I'm a bit puzzled, though, by the suggestion to hang out at the unemployment office to gain insight into the experiences and views. People would MUCH rather be employed, and if I were there as a social services client, I would find it embarrassing -- if not downright creepy -- if there were some clean-cut, upper-middle-class guy who was clearly neither an employee nor a client there, but who was standing around trying to start conversations and/or eavesdropping. I'd also feel pretty creeped-out by someone doing the same at stores in my neighborhood. Most likely, I'd think the guy was trying to hit on me or sell me something -- and the latter is true, isn't it?

Personally, if I were an upper-middle-class pastor and I wanted to better know what poorer people in the area thought and felt, the first thing I would do would be to make an appointment with a pastor who serves well the community I want to get to know. I'd listen to that pastor, and would try to see whether there were areas in which our communities' needs overlapped, and our congregations could work together with others in the area as full partners (not "how can my church help you poor people," but "how can we work side by side?"). When it seemed appropriate, I'd ask the pastor whether there were others in the area I should get to know, and would ask for an introduction.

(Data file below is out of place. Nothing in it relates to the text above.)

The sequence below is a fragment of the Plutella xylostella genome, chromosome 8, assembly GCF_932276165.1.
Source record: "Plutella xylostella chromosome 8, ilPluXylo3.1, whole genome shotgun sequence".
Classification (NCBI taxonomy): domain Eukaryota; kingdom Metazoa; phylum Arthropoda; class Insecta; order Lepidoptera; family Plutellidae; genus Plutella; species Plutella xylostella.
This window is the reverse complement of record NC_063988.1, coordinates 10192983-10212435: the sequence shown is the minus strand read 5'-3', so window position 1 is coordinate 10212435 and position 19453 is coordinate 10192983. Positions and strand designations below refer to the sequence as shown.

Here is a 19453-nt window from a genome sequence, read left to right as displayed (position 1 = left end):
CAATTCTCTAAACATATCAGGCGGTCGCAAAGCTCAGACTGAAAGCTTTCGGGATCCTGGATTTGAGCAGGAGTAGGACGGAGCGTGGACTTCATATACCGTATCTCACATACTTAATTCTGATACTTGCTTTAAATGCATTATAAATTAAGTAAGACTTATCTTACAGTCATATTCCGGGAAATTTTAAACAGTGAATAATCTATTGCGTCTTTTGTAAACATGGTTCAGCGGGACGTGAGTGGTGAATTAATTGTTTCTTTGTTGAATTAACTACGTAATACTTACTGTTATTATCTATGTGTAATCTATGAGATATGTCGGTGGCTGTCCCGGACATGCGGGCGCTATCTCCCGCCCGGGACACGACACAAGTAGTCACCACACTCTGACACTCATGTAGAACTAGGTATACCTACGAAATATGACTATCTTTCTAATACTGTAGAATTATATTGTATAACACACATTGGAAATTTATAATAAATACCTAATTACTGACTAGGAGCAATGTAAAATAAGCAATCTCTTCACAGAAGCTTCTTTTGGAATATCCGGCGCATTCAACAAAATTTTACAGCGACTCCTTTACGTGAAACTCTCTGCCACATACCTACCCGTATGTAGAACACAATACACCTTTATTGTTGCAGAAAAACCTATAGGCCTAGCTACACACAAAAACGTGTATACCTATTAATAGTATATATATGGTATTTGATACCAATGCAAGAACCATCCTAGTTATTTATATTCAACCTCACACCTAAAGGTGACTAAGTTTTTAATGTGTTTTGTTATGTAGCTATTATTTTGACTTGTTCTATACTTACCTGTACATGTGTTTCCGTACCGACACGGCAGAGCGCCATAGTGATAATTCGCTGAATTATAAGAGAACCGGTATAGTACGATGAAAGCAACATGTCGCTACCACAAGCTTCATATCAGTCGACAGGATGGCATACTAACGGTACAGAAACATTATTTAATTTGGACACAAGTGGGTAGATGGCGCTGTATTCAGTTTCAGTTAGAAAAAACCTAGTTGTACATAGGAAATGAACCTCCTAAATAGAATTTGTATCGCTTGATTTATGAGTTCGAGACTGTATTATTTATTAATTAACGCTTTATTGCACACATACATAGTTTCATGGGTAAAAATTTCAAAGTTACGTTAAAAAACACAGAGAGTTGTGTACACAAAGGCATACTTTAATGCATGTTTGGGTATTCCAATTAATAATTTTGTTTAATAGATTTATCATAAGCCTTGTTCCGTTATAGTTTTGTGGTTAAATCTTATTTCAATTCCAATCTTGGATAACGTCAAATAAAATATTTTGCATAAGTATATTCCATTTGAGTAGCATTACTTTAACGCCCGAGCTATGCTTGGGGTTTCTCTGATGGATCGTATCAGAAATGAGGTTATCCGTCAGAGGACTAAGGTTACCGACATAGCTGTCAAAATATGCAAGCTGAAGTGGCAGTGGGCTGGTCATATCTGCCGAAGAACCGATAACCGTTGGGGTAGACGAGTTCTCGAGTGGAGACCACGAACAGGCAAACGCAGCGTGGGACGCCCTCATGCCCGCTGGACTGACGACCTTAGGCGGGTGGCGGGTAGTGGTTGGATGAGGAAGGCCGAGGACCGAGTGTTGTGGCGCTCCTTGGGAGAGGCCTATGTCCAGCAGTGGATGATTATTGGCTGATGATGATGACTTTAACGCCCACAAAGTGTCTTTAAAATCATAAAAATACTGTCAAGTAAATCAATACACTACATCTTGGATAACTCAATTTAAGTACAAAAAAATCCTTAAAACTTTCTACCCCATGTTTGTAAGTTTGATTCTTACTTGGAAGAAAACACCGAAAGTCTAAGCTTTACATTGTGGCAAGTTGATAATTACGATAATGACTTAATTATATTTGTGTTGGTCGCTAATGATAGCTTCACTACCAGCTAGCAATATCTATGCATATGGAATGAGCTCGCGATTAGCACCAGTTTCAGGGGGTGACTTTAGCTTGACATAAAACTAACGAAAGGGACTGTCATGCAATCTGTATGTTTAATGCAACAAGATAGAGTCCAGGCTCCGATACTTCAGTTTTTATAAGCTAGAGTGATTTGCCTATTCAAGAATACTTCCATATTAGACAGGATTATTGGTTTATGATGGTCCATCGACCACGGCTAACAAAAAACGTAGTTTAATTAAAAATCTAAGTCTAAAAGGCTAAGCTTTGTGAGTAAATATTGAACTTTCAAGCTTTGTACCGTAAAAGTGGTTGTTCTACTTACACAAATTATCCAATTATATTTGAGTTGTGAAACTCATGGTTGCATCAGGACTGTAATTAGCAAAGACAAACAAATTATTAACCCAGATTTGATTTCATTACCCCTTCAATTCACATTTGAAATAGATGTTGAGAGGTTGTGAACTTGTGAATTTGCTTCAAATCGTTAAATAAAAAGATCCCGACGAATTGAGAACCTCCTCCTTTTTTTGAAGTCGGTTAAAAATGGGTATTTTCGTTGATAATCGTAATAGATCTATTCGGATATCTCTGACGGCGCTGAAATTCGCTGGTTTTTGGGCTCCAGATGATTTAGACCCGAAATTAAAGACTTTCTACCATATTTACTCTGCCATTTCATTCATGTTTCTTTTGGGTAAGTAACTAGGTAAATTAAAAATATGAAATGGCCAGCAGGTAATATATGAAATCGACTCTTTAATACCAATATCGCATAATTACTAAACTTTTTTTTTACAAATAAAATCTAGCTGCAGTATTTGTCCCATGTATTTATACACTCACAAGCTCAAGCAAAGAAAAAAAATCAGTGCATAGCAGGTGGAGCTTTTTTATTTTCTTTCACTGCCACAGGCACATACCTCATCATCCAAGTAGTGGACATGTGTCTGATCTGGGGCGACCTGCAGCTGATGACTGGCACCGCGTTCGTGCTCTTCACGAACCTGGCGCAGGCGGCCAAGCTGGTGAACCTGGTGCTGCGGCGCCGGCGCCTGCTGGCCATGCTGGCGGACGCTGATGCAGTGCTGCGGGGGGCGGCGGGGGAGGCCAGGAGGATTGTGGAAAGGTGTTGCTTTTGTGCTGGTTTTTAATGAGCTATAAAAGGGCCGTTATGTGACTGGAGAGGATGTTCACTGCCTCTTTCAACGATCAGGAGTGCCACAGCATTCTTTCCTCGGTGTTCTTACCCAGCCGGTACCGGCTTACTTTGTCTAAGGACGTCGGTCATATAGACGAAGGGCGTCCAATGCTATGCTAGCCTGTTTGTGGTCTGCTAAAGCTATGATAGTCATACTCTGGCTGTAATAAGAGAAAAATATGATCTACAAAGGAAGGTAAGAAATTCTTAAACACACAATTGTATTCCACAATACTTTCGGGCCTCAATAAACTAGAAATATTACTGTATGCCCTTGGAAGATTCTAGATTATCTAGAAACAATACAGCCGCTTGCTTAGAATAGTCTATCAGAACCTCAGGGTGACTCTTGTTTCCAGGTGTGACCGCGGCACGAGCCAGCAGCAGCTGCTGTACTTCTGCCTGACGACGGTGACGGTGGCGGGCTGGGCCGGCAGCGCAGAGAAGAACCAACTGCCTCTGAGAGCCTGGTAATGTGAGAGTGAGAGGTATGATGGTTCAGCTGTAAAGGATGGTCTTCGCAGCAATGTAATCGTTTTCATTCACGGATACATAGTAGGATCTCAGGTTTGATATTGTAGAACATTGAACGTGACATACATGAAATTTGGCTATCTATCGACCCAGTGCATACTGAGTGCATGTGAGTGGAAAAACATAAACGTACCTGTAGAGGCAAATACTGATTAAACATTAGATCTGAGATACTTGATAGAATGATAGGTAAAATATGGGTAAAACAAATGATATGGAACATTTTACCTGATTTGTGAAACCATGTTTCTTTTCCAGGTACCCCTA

That would give me, the pastor, the chance to know and be in a relationship of mutual support rather than competition with my colleagues in the area -- plus it would be very likely to generate opportunities to do the same, making a real difference in our communities.

Of course, this won't tell me immediately how I can get "those people" to join my congregation. But if there are congregations led by people who are a part of the population they're serving and/or who are experienced in serving that community or similar ones, why should I want or need people from that community to join my church rather than theirs?

I'm assuming, of course, that there is one congregation or more already in the area serving neighborhoods where unemployement is higher. But isn't that the case, generally?

Among the many differences between marketing and evangelism is that in marketing, people from other brands within my category (e.g., you sell Pepsi, I sell Bubble Fizz) are competitors, and I want and need to persuade as many people as possible to drink MY product. As a result, I'm only getting to know people so that I can get them to drink Bubble Fizz.

In evangelism, on the other hand, we're not just trying to get people to come to our congregation. Jesus didn't say we should make churchgoers, let alone members of our congregation. He said we should make disciples. Partnering with other congregations to get to know one another might not immediately increase my average Sunday attendance or theirs, but it's building up the unity of the Body of Christ, undermining racism and classism in the process, and it's helping our congregations bear witness in our communities to God's love and justice.

Wouldn't that be Good News for my congregation, those in the other congregation(s), AND the communities in which we live? Sounds like evangelism to me!

Posted on Fri, Nov 7, 2008 @ 6:57 AM CST